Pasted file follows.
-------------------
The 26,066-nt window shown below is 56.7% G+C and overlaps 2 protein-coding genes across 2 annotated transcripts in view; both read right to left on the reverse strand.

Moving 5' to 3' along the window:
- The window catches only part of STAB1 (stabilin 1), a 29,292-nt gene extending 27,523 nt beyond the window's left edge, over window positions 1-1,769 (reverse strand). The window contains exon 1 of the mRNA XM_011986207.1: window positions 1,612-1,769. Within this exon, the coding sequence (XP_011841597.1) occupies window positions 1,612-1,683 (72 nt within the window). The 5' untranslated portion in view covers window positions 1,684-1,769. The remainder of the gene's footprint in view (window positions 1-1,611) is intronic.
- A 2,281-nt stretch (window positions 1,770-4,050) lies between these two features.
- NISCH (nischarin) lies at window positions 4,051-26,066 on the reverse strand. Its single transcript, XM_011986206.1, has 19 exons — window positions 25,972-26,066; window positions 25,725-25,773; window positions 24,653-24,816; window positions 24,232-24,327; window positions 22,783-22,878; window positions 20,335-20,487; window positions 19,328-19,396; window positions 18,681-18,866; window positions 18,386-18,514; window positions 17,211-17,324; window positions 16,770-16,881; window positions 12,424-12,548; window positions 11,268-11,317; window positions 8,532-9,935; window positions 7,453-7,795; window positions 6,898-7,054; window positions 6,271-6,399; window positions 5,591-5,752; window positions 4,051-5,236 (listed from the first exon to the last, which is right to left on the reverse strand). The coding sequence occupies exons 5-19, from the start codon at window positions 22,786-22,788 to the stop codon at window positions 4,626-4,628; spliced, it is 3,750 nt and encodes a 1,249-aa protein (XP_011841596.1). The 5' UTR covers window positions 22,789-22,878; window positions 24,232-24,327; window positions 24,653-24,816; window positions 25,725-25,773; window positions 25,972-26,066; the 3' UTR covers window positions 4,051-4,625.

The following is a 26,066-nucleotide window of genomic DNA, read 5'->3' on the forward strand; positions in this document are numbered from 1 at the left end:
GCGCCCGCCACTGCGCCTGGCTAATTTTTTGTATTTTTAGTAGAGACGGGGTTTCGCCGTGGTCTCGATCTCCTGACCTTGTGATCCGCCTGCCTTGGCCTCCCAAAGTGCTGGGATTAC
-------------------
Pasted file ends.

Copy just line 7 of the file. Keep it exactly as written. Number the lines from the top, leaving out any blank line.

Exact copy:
GCGCCCGCCACTGCGCCTGGCTAATTTTTTGTATTTTTAGTAGAGACGGGGTTTCGCCGTGGTCTCGATCTCCTGACCTTGTGATCCGCCTGCCTTGGCCTCCCAAAGTGCTGGGATTAC